But in a family, it is about power. You know, Mom or Dad has the power, and I think the dynamic that often plays out in a workplace is that people project all of their parental stuff. And I remember a job where I actually had to say to my team: “I am not your mother. I’m the division director here. I have a job to do. You have a job to do.”
A. Bryant: How else has your leadership style changed?
L. Bryant: I feel I’ve grown up more as a manager in this job. It’s been a process, but I’ve really grown up because I went from being the charismatic leader, the leader everyone loves — “I love you, and you love me, and we’re a big, happy family” — to being more comfortable with everyone not being happy. I’d like everyone to be happy, but I can take it if they’re not. And I no longer feel like it’s my job to make sure everyone is happy. My job is to fulfill the mission of this organization, and to make sure that all the pieces are in place so that we can do that.
A. Bryant: What changes did you make when you took over?
L. Bryant: One of the practices I initiated when I came on was an all-staff meeting. Get everyone from every level — the cook, the maintenance guy, the executive team — and bring them together to focus on organizational business. One, it’s important to show that everybody’s got a role to play here. Two, there’s the opportunity to interact so that you know you’re part of a whole. And, three, here is some direct communication from me and from your colleagues about what’s going on.
A. Bryant: And how often are those meetings?
L. Bryant: They’re quarterly, and they end up being kind of like these pep rallies where we kind of all come together, and we’re reminded of why we do this. We bond around the challenges. We also connect around our victories — we share inspirational stories around the work and connect around the bigger picture.
A. Bryant: What’s important to you in terms of the culture of your organization?
L. Bryant: People need to know it’s O.K. for them to be human because — and this for me is nonnegotiable — I have to know you’re bringing your full self, your full game. Everything else is negotiable. I’m very tolerant of the fact that people are different, and different things float different people’s boats. But what makes me judgmental and angry is people who might say, “It’s just a job. I’m here for a paycheck.” You cannot work here with that attitude. We won’t tolerate it. Can’t stand it. No excuse for it. I feel like that’s a violation of our corporate values. I’d rather have simple enthusiasm and passion than a genius who couldn’t care less.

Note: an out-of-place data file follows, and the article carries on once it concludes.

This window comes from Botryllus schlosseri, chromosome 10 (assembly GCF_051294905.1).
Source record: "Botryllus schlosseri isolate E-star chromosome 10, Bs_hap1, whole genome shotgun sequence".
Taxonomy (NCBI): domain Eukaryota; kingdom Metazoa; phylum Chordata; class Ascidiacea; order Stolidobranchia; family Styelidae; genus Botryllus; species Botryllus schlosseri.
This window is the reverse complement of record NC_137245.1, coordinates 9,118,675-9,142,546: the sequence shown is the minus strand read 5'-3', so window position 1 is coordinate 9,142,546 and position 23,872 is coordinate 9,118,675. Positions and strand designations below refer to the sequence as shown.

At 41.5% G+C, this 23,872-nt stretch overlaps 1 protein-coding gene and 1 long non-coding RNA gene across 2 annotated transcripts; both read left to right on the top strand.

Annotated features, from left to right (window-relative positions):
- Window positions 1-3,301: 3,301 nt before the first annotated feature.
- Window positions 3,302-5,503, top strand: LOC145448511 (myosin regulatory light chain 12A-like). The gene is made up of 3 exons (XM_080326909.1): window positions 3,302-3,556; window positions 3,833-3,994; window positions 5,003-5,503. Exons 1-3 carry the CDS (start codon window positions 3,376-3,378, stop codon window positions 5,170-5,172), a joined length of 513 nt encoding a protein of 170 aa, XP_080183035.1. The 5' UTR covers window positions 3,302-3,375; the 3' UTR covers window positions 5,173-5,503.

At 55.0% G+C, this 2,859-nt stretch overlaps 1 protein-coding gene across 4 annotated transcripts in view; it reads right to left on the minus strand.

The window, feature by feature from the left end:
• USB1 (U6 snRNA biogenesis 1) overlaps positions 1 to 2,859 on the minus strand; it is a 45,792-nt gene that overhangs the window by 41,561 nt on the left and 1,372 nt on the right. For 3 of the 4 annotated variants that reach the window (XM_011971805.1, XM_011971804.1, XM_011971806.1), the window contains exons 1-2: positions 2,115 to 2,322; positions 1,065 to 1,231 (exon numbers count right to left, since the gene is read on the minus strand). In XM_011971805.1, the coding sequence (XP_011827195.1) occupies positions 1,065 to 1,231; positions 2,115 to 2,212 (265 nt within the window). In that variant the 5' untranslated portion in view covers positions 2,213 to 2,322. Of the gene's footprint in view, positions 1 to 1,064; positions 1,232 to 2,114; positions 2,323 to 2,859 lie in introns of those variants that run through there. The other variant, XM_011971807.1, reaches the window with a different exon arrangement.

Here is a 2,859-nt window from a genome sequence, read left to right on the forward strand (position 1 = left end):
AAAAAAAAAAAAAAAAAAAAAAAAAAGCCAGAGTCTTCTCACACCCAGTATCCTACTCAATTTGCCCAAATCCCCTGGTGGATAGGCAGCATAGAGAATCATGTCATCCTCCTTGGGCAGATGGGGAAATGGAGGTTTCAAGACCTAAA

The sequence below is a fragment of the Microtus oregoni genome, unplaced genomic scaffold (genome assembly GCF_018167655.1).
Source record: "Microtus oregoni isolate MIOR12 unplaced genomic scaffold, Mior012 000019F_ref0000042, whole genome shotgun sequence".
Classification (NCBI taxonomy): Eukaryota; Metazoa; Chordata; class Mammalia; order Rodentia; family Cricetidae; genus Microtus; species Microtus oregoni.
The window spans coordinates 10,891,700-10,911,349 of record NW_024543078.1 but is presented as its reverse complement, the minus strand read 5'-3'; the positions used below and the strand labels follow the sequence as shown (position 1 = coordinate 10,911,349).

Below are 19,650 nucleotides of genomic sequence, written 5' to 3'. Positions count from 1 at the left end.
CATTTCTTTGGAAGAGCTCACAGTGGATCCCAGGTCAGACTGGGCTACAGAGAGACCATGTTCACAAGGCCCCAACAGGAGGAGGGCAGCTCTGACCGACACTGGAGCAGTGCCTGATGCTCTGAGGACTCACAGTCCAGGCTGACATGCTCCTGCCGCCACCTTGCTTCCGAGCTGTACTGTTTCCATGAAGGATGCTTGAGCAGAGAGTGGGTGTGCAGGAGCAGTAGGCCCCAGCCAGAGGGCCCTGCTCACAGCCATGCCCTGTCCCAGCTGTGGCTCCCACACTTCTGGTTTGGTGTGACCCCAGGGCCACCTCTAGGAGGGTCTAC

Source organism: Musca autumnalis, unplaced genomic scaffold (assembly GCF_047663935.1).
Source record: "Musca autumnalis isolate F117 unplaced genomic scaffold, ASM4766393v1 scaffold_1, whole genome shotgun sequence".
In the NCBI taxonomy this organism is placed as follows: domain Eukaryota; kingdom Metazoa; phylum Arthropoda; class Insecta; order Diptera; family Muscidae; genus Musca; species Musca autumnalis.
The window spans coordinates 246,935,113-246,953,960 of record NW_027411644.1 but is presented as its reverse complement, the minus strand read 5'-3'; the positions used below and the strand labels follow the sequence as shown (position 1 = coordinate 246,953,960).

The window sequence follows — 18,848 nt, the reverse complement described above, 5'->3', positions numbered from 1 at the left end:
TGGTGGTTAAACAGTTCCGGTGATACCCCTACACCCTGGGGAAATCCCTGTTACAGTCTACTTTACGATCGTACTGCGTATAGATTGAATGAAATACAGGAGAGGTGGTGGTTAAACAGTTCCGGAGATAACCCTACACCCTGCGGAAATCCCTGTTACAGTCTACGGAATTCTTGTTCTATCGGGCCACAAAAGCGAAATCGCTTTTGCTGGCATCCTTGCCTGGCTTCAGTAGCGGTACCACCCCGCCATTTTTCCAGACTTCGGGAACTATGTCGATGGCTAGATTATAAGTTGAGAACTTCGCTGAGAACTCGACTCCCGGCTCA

A. Bryant: How do you hire?
L. Bryant: Some people are looking to build a career. I don’t have anything against people building careers, but if that’s your primary driver, and this is a steppingstone on the way, then this won’t work. You have to be motivated by more than yourself to do this work. And I don’t apologize for that.
I am looking for core values that are aligned with our organization. I’m looking for a commitment that will transcend the conditions of this work. You’re not going to have a gorgeous office, and there’ll be no Christmas bonus, and you will definitely work more than eight hours a day.
I’m really looking for people who can do hard work because they’re strongly motivated to make a difference, but who can also hold a real high bar for the kids we work with. That’s really important. I know personally it makes all the difference.
A. Bryant: Could you talk more about the hiring process?
L. Bryant: It’s really intuitive. I want to hear about their path. I always like to know where people come from. “What’s your story? Tell me the narrative of your trajectory.” You look for what propelled people in their transitions. “What were you looking for when you went from here to here?” So I like to hear the narrative, but I’m really listening for values. I’m listening for commitment. I’m listening for what they’re looking for here. “What’s this going to really do for you?”
I also am very straight with them about some of the challenges here. I don’t do the rosy sell. When they start on Day 1, I want them to be well aware of the challenges they are walking into so there isn’t a moment where they say, “I had no idea that this was going to be so hard!”
I’m looking for someone who is comfortable in their skin. Is this an authentic person? What do they project, and what will they project to other people on the staff? Will they fit in this organizational culture? And I think about the different levels — I might think I could work with someone comfortably, but how will all my folks on the front line respond to them? And, then, what’s their philosophy around managing people? Tell me about your management style. Tell me what makes you tick as a manager. I also want to know about their philosophy around working with young people.
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To read the complete interview, please click here.
Adam Bryant, deputy national editor of The New York Times, oversees coverage of education issues, military affairs, law, and works with reporters in many of the Times‘ domestic bureaus. He also conducts interviews with CEOs and other leaders for Corner Office, a weekly feature in the SundayBusiness section and on nytimes.com that he started in March 2009. His book, The Corner Office: Indispensable and Unexpected Lessons from CEOs on How to Lead and Succeed, was published in April of 2011 by Times Books.
To contact him, please click here.